Take That, NCAA: LaVar Ball Presents Free Market Alternative to College Basketball

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LaVar Ball, a college basketball star, father of three basketball players, and founder and CEO of the sports apparel company Big Baller Brand, has launched a professional basketball league for high school graduates who do not attend college. The announcement comes shortly after Ball’s son LiAngelo — famous for getting arrested in China and freed thanks to President Donald Trump — withdrew from UCLA, dropping out of the National Collegiate Athletic Association (NCAA).


“There is no need to partake in an institution that claims its purpose is not to help you prepare for your professional career,” LaVar Ball said in a statement about the launch of his alternate league, the Junior Basketball Association (JBA).

In the statement, ball quoted a recent statement from the NCAA president, Mark Emmert, when LiAngelo Ball withdrew from UCLA.

“Is this a part of someone being part of your university as a student-athlete or is it about using college athletics to prepare yourself to be a pro? If it’s the latter, you shouldn’t be there in the first place,” Emmert said.

“And we agree!” LaVar Ball responded in the statement posted on Slam Online. “For decades, the NCAA has run a business that has exploited thousands of teens, while college institutions, coaches, media conglomerates, and corporate sponsors have all profited from the model.”

Ball announced that “all nationally ranked high school seniors, whose main goal are to reach the NBA, will be offered an opportunity to join the JBA, turning pro straight out of high school and bypassing the usual college pit stop” (emphasis added).

The Big Baller Brand CEO added that “participating players will be paid up to $10,000 per month, as they prepare to enter the NBA Draft the following year.”


Shots fired! While powerful organizations like the NCAA and colleges will likely complain about this competition, Ball has a few very important points that illustrate just how messed up the NCAA system is.

Professional athletes make a killing because they provide excellence and entertainment which millions of Americans admire and watch. While athletes are in college, they may receive scholarships but they do not receive a full payment equal to the actual value of their talent.

Athletes take extreme risks of injury and devote themselves to tough training regimens, and deserve to be compensated for their dedication and excellence. While in college, they do not receive the kind of salary professionals receive.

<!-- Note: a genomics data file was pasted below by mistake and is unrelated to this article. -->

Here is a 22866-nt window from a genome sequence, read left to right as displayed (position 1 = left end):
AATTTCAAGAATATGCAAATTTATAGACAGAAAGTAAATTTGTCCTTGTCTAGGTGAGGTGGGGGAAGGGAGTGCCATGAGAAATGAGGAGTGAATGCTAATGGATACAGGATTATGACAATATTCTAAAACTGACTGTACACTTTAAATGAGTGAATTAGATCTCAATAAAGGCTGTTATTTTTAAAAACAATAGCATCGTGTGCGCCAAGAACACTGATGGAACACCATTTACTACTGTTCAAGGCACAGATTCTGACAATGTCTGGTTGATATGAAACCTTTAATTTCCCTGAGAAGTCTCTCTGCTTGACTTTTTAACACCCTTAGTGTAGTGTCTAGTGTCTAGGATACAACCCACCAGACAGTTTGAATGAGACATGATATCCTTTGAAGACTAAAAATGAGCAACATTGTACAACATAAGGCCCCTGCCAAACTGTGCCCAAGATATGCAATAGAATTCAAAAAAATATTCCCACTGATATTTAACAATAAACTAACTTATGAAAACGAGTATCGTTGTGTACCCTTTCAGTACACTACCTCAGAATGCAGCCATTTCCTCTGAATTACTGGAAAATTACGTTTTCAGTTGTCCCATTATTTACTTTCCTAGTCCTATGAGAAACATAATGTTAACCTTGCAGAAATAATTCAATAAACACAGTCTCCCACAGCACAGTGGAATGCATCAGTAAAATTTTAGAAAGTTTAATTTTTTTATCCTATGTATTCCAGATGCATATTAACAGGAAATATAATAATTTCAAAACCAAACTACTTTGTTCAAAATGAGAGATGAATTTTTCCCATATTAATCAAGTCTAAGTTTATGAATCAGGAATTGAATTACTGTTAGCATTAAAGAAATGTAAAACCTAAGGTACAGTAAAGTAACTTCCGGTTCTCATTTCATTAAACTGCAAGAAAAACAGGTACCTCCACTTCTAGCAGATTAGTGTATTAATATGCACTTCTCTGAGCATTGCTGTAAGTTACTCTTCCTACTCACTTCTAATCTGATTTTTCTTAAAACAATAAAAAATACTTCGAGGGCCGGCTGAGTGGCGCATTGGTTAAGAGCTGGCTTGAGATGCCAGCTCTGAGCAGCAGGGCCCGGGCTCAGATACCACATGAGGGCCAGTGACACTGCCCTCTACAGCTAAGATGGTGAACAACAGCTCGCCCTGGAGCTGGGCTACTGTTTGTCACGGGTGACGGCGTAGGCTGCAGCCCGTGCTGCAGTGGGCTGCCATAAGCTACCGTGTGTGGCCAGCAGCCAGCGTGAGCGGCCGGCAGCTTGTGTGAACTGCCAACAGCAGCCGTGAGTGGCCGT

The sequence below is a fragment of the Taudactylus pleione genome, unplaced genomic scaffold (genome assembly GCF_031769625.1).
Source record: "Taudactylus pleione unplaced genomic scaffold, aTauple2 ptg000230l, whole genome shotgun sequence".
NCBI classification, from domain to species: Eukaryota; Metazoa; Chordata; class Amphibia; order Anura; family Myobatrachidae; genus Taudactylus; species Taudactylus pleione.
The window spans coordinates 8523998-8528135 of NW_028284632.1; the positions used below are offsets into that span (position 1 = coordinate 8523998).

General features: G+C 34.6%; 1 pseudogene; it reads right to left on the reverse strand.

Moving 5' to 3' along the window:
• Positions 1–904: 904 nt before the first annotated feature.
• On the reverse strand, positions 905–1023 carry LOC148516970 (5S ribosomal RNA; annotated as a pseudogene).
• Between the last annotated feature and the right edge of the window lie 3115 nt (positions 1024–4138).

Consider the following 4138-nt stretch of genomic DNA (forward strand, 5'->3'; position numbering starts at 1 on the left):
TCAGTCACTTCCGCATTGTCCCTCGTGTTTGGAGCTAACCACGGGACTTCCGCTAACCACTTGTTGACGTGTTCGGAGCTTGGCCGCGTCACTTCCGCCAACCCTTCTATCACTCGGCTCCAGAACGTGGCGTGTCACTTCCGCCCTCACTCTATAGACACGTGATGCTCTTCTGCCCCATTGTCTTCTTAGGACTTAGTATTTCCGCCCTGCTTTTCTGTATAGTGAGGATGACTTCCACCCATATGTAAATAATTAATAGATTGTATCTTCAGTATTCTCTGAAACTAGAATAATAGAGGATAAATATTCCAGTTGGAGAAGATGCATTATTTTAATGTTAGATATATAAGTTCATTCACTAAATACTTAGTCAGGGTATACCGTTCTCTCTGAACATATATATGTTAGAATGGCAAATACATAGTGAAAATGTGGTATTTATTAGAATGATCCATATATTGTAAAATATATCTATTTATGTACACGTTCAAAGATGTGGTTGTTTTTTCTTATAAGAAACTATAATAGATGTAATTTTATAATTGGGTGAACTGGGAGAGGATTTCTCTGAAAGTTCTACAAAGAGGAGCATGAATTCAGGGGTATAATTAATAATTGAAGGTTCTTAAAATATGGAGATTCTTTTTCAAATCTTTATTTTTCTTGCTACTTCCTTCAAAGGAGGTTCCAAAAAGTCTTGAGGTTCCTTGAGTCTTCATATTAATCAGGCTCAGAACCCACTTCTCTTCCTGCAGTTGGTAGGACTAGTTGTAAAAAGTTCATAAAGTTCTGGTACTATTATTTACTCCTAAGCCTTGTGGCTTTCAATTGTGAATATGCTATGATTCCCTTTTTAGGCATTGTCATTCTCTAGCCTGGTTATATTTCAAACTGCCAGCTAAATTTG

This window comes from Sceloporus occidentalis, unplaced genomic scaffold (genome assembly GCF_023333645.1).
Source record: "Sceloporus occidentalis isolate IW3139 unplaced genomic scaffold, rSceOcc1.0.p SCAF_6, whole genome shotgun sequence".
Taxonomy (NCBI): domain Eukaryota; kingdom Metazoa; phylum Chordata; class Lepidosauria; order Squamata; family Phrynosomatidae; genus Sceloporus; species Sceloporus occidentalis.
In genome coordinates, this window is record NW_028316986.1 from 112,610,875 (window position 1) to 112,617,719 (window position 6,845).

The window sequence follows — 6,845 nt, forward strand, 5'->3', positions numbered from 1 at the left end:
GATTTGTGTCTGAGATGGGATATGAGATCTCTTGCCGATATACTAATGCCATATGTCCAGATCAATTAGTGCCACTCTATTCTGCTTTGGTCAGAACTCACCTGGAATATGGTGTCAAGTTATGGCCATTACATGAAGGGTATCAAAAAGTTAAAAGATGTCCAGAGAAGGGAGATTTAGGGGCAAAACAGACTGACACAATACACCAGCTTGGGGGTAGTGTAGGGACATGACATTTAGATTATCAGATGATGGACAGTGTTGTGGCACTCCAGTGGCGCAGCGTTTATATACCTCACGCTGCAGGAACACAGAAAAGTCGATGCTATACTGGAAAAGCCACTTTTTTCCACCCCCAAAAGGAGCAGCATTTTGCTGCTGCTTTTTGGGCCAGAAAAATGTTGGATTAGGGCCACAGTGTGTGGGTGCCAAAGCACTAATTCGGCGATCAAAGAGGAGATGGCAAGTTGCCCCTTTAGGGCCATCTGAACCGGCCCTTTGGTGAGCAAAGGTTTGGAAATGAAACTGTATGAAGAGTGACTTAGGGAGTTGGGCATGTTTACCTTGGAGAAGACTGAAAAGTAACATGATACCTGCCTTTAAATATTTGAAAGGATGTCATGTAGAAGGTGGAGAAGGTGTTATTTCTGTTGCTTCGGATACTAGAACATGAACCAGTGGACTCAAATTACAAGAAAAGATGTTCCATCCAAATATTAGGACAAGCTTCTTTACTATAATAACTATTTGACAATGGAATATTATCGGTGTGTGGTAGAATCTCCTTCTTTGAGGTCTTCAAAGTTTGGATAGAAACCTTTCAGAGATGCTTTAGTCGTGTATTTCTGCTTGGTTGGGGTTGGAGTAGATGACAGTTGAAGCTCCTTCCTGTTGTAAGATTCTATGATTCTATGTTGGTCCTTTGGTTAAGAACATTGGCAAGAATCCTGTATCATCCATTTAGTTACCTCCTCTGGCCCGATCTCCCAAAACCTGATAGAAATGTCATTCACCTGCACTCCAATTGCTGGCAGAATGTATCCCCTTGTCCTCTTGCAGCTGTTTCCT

Furthermore, the insistence that they receive a college education may seem positive, but it has two deleterious effects. First, college seems like a distraction to athletes whose primary goal is the professional arena. Ball is correct that colleges do not claim their primary purpose is “to help prepare you for your professional career.” This is not what college is for — college is about education.

That brings up a second flaw in the current system — colleges bend over backwards to recruit sports talent, and dedicate enormous time and treasure to sports programs which are not what higher education is essentially about. Higher education aims to develop hearts and minds, not athletic bodies.


The presence of mammoth sports programs has contributed to the dumbing down of colleges and the ever-increasing and lamentable emphasis on employment after college, rather than education for its own sake.

Separating professional sports from “the usual college pit stop” would be good for athletes — providing them an alternate track to go pro as soon as possible — and for colleges — enabling them to dedicate themselves to academics rather than sports.

Sports like basketball, football, and soccer are indeed a positive part of human culture, and athletics is an essential element of human flourishing. For this reason, colleges should indeed have sports teams (both professional and amateur), and the high caliber players who wish to gain a collegiate education should be praised for their dedication to learning and sport.

Even so, LaVar Ball’s innovation is a step in the right direction, because it allows players for whom academics is less important than their career to pursue those career prospects full time. They can dedicate themselves wholly to sports excellence, and colleges can dedicate themselves more wholeheartedly to academics.

For this reason, the JBA should be considered a win-win for both athletes and colleges, even though it may cost colleges and the NCAA a great deal of money in the short run.


Ball has gained a great deal of notoriety recently, partially for getting into a tussle with President Trump.

After his son LiAngelo got arrested for stealing in China — and spent three days in jail for it — President Trump orchestrated the boy’s release. The boy publicly confessed to the crime and thanked Trump in a press release.

Shortly thereafter, LaVar Ball refused to thank Trump for securing his son’s release. “Did he go visit them in jail? Did you go visit them in jail?” Ball asked on “Good Morning America.” “If you went to visit them in jail then I would say, ‘Thank you.'”

An incensed Trump responded, “I should have left them in jail!”

Ball had a hilarious interview with CNN’s Chris Cuomo late last month, where the father refused to say “Thank You” to Cuomo. (The segment gets hilarious around 13:45 in the video below.)



Ball also tweeted a .gif of himself slam dunking over Trump, and the president angrily tweeting in response.

Whatever Ball’s errors with Trump, however, this idea with the JBA is a good one, and would have positive long-term effects in sports and higher education.


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